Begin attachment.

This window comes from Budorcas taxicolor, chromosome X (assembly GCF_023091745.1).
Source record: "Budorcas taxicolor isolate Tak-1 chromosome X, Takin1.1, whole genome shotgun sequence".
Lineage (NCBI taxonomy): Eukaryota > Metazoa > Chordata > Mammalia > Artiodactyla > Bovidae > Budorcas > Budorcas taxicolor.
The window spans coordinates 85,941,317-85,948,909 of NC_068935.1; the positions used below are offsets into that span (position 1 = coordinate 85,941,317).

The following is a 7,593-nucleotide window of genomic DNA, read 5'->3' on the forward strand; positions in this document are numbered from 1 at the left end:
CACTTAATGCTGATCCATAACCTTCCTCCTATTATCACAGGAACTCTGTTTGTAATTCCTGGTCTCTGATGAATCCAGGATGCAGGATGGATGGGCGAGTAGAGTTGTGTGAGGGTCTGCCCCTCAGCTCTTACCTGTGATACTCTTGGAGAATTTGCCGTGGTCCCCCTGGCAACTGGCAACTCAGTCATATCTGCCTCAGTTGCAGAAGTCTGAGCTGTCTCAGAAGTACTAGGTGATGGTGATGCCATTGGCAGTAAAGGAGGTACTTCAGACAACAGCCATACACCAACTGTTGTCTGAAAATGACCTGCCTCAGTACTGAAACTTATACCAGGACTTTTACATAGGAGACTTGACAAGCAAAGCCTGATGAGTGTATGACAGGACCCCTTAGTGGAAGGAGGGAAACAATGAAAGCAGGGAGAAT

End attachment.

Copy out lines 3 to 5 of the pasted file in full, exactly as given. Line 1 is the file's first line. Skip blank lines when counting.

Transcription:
Lineage (NCBI taxonomy): Eukaryota > Metazoa > Chordata > Mammalia > Artiodactyla > Bovidae > Budorcas > Budorcas taxicolor.
The window spans coordinates 85,941,317-85,948,909 of NC_068935.1; the positions used below are offsets into that span (position 1 = coordinate 85,941,317).

The following is a 7,593-nucleotide window of genomic DNA, read 5'->3' on the forward strand; positions in this document are numbered from 1 at the left end: